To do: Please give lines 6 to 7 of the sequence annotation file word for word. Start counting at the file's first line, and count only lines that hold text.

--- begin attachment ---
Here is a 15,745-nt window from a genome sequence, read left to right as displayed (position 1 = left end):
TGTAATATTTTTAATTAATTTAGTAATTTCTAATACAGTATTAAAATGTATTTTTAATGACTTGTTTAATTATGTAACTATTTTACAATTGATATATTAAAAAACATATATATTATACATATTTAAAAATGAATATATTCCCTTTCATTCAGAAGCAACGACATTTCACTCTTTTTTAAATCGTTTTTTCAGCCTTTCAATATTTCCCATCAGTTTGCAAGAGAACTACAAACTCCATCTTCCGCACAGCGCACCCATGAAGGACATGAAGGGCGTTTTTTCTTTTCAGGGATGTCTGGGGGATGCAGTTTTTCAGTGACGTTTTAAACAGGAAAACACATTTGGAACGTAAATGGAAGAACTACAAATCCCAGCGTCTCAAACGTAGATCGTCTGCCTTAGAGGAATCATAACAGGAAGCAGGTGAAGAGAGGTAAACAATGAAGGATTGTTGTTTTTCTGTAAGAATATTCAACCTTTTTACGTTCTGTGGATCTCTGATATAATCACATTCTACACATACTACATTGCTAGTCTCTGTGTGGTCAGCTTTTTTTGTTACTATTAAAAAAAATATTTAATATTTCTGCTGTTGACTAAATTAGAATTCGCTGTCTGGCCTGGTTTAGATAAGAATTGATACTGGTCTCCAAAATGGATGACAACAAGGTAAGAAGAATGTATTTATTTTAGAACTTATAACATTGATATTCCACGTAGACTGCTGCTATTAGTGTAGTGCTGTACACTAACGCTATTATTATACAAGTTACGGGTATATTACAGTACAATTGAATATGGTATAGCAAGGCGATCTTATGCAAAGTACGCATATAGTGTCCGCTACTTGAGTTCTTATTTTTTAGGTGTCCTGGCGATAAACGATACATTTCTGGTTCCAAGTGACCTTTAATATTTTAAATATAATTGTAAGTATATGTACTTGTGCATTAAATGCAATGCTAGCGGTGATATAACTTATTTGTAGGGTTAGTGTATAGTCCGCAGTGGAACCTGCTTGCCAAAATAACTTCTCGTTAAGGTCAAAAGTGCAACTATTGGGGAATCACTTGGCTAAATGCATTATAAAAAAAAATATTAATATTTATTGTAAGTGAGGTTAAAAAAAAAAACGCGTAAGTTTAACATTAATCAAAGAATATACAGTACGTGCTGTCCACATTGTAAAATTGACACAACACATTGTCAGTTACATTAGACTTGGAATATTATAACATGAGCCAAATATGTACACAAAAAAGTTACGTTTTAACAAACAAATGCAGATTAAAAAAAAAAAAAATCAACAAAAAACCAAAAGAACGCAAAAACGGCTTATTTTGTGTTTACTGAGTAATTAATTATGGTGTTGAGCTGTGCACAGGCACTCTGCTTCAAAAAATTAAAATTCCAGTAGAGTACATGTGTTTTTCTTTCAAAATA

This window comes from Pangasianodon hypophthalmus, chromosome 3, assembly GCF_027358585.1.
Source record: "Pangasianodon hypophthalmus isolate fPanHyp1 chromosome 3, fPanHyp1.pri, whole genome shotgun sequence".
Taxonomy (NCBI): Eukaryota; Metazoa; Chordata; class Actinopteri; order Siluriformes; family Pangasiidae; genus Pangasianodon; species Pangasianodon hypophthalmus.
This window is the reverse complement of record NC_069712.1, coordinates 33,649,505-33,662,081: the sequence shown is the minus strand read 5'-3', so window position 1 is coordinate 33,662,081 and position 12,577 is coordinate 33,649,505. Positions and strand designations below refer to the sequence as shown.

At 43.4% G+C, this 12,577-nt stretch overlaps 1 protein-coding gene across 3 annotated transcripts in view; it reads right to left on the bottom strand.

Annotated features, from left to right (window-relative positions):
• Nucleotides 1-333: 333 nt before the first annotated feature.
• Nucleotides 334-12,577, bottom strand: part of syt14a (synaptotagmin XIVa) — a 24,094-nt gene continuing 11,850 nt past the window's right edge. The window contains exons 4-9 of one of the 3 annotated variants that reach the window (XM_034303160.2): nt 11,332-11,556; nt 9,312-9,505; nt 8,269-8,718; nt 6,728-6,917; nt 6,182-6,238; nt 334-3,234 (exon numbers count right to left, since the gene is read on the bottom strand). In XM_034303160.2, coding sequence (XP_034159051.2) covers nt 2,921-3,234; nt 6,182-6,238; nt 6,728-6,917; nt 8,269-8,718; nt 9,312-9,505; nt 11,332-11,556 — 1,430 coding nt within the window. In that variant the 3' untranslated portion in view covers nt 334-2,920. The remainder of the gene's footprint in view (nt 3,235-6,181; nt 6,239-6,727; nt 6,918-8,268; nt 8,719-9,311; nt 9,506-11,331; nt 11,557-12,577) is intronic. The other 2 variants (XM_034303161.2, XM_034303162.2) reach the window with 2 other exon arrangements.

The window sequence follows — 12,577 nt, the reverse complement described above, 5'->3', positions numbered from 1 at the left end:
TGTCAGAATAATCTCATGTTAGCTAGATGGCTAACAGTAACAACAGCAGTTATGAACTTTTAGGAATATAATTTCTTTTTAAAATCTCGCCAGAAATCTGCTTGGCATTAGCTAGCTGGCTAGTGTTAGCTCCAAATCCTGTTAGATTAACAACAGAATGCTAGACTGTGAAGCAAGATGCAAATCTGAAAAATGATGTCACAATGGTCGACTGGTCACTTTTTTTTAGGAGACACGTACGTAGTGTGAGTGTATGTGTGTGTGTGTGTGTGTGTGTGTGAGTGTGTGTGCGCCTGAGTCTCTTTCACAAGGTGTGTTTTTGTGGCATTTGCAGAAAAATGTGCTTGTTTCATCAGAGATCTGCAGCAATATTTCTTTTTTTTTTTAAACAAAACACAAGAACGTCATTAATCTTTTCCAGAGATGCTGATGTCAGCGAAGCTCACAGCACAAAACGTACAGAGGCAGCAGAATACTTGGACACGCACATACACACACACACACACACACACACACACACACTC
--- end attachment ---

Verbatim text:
This window is the reverse complement of record NC_069712.1, coordinates 33,649,505-33,662,081: the sequence shown is the minus strand read 5'-3', so window position 1 is coordinate 33,662,081 and position 12,577 is coordinate 33,649,505. Positions and strand designations below refer to the sequence as shown.

At 43.4% G+C, this 12,577-nt stretch overlaps 1 protein-coding gene across 3 annotated transcripts in view; it reads right to left on the bottom strand.